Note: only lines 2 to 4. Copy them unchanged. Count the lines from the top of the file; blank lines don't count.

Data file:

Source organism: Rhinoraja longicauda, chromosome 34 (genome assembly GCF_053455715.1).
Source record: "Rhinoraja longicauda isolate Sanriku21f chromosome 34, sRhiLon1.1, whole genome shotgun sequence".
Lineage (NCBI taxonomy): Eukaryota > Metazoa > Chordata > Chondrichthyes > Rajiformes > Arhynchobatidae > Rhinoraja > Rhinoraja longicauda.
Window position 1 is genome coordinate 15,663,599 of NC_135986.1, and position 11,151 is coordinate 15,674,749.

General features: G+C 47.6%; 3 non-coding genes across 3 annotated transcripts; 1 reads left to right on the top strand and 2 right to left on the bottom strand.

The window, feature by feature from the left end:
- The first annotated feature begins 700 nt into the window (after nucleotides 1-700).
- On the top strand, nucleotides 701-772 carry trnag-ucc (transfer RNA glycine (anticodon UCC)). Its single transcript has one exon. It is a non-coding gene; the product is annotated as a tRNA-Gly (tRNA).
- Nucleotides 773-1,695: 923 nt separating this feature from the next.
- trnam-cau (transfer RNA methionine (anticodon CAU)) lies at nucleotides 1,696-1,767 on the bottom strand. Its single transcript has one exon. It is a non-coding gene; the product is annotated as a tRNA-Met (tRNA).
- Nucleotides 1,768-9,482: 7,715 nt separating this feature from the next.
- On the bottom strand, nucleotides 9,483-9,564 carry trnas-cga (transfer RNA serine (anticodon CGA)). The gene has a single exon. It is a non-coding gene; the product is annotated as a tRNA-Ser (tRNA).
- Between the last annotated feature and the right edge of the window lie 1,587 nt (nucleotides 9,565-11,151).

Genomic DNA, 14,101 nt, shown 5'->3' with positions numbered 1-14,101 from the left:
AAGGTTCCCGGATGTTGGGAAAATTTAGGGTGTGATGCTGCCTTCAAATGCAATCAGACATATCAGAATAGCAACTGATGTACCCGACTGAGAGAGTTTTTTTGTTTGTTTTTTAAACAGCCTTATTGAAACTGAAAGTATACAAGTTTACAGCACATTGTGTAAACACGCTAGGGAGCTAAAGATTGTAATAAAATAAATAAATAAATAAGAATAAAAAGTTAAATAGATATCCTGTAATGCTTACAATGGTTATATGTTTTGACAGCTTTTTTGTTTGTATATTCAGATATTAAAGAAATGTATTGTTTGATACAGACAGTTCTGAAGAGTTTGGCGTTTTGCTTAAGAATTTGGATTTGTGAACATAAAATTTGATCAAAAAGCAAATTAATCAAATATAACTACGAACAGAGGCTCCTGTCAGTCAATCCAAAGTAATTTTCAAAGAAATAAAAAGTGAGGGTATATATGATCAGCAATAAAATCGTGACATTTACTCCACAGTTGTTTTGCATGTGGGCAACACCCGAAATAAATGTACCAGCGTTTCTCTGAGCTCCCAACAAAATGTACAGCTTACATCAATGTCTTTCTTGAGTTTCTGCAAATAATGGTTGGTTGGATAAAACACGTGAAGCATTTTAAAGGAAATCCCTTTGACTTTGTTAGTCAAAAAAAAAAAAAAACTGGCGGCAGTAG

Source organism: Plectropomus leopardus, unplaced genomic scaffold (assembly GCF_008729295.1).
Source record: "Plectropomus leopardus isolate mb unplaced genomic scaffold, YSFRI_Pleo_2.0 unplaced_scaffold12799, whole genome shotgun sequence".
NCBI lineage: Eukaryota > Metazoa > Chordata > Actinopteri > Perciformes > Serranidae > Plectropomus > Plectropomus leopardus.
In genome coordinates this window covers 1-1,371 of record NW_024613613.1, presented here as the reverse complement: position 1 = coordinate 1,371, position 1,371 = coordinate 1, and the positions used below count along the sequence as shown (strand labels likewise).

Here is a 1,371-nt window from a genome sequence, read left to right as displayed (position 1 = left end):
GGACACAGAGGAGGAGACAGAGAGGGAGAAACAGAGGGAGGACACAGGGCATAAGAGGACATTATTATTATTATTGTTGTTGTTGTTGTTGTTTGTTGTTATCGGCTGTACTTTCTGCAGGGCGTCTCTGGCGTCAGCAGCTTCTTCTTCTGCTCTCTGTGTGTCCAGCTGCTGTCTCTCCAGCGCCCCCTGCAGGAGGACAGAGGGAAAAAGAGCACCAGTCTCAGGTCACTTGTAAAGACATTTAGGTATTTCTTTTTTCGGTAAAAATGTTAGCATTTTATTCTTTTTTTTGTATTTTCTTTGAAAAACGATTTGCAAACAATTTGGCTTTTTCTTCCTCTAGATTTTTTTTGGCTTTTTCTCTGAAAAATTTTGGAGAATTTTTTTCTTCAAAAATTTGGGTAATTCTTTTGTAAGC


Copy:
Source record: "Rhinoraja longicauda isolate Sanriku21f chromosome 34, sRhiLon1.1, whole genome shotgun sequence".
Lineage (NCBI taxonomy): Eukaryota > Metazoa > Chordata > Chondrichthyes > Rajiformes > Arhynchobatidae > Rhinoraja > Rhinoraja longicauda.
Window position 1 is genome coordinate 15,663,599 of NC_135986.1, and position 11,151 is coordinate 15,674,749.